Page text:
[Dots between square brackets indicate cuts made by Colvin. For full, correct and critical edition of this letter, see Mehew 6, 1972.]

To Harriet Monroe [Colvin 1911, 3, pp. 36-37]

Saranac Lake, New York [December 19, 1887]

Dear Miss Monroe,

Many thanks for your letter and your good wishes.


The American poet Harriet Monroe (1860–1936) was to become a future editor, scholar, literary critic, and patron of the arts [www.buckeyemuse.com]

It was much my desire to get to Chicago:


Chicago, 1887 [www.chicagoinphotographs.com]

had I done − or if I yet do − so, I shall hope to see the original of my photograph, which is one of my show possessions; but the fates are rather contrary. My wife is far from well; I myself dread, worse than almost any other imaginable peril, that miraculous and really insane invention the American Railroad Car.


America Railroad Car, Harpers Magazine 1885.


Pullman Sleeping Car, 1887 [www.railswest.com]

Heaven help the man − may I add the woman − that sets foot in one! Ah, if it were only an ocean to cross, it would be a matter of small thought to me − and great pleasure.


A. Jacobsen (1850-1921, manner of), The Steamship Ludgate Hill in Choppy Water [https://media.mutualart.com]

But the railroad car − every man has his weak point; and I fear the railroad car as abjectly as I do an earwig,



and, on the whole, on better grounds. You do not know how bitter it is to have to make such a confession; for you have not the pretension nor the weakness of a man.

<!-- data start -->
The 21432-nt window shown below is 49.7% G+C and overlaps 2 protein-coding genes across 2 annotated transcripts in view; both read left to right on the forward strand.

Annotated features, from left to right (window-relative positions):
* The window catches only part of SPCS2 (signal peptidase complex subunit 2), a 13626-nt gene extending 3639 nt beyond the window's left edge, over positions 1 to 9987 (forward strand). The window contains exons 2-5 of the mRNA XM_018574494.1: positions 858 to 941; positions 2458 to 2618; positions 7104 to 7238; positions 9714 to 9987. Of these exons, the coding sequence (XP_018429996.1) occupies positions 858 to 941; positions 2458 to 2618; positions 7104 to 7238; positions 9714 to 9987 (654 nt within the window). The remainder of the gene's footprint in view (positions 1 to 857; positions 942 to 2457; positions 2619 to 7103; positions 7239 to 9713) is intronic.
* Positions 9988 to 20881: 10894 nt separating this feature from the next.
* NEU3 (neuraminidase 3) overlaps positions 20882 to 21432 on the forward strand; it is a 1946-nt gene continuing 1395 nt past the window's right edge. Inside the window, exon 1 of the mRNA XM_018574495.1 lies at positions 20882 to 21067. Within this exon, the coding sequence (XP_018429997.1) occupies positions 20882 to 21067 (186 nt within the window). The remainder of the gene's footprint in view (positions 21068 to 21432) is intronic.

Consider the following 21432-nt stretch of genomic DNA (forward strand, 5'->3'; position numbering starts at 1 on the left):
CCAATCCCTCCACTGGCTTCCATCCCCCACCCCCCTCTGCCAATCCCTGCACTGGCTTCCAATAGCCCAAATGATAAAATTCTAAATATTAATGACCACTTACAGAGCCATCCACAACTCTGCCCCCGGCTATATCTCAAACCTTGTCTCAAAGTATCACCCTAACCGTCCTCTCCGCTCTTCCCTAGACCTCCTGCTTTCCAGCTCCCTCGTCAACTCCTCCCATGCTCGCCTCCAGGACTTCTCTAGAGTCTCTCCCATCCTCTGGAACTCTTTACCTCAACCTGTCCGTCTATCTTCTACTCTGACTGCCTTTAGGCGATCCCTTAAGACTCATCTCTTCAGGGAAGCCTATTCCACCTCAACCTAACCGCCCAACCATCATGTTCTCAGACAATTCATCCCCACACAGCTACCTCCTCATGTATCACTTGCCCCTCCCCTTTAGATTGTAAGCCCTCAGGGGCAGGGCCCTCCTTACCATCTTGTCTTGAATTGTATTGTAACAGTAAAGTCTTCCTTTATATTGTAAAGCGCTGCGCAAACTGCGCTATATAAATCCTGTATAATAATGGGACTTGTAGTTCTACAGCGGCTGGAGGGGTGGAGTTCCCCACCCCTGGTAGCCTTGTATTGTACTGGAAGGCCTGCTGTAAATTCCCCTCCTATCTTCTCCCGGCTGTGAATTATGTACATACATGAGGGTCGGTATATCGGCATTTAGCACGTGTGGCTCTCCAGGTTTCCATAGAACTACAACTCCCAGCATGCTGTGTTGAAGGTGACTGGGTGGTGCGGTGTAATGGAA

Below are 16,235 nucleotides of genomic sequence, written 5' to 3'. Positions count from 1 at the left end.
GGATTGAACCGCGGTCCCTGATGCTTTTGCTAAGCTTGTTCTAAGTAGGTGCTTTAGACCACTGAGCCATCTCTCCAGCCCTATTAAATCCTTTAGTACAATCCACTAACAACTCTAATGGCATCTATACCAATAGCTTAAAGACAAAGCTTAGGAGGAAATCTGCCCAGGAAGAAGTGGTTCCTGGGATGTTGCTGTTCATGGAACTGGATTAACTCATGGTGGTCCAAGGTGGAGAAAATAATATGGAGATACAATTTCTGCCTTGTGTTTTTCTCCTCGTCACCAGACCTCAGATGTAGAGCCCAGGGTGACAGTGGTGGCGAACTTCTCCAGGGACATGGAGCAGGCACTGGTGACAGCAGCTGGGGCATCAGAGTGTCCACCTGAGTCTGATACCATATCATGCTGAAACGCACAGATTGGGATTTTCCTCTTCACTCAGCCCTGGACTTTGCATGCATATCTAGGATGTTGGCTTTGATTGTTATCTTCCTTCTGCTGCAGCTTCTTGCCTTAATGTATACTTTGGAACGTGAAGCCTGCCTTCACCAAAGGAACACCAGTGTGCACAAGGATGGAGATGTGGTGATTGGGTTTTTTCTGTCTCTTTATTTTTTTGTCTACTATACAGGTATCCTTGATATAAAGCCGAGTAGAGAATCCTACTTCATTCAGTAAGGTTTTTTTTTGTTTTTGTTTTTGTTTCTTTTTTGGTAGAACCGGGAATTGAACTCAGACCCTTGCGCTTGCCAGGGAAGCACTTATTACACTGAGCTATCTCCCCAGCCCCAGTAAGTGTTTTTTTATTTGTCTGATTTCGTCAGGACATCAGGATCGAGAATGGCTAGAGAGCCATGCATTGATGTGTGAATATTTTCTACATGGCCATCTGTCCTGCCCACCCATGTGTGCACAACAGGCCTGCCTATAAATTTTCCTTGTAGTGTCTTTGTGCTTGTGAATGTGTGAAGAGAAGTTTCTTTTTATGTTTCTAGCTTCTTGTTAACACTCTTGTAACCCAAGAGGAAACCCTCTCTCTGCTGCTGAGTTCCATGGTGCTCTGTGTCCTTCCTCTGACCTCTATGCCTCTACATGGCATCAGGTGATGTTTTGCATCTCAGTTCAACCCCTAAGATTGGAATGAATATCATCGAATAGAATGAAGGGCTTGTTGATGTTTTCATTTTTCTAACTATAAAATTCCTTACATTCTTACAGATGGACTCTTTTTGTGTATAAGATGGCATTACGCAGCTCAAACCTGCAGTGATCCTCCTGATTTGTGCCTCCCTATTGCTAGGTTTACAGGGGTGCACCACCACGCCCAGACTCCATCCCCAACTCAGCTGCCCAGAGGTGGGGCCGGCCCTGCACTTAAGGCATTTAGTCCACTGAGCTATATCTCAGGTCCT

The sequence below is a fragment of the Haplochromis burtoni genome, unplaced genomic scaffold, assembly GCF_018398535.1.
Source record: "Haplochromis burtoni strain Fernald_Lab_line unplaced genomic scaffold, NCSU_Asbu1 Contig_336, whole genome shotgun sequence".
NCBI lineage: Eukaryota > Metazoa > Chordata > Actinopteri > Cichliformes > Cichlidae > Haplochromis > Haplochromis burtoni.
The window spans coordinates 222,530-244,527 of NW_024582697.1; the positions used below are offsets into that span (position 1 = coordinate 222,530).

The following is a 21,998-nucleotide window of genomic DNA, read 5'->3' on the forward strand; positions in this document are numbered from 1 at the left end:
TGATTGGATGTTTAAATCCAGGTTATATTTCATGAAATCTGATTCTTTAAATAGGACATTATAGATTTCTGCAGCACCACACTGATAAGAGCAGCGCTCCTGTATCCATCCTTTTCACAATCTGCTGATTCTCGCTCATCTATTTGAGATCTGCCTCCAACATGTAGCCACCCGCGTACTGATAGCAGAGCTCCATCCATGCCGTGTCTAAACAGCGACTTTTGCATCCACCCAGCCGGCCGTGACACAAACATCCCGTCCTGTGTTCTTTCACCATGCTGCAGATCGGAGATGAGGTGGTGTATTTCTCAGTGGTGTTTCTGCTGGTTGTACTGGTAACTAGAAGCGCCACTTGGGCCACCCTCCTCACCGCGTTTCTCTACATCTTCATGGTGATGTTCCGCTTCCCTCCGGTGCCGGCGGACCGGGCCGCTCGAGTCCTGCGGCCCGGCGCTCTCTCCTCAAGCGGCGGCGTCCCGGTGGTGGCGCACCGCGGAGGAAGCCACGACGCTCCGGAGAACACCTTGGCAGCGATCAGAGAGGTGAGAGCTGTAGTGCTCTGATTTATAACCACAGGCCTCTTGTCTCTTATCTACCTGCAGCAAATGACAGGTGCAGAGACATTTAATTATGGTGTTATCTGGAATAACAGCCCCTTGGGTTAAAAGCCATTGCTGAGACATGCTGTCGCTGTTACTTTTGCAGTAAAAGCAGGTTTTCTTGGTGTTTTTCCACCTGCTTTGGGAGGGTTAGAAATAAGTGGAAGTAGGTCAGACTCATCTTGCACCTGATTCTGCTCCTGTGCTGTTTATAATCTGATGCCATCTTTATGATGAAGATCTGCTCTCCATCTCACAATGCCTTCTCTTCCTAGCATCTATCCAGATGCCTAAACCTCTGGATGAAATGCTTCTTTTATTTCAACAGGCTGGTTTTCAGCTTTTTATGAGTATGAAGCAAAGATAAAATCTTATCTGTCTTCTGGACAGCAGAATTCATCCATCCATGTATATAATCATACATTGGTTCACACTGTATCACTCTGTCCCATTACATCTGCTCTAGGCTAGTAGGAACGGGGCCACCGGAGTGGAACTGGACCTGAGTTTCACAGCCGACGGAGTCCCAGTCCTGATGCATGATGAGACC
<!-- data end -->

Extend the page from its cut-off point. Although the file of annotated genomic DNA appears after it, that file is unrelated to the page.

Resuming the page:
If I do get to Chicago, you will hear of me: so much can be said. And do you never come east?

I was pleased to recognise a word of my poor old Deacon in your letter.

Brodies Close

Brodie’s Close, Edinburgh. The play ‘Deacon Brodie’ (by RLS and W.E. Henley) was at this time being performed at Chicago, with Henley’s brother (E.J.) in the title-part [www.eyeonedinburgh.net]

It would interest me very much to hear how it went and what you thought of piece and actors; and my collaborator, who knows and respects the photograph, would be pleased too.


W.E. Henley(1849-1903), RLS’s collaborator at the play ‘Deacon Brodie’ [http://broughttolife.sciencemuseum.org.uk]

− Still in the hope of seeing you, I am, yours very truly,

Robert Louis Stevenson



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“All my spare time, is spent in trying to set words to music”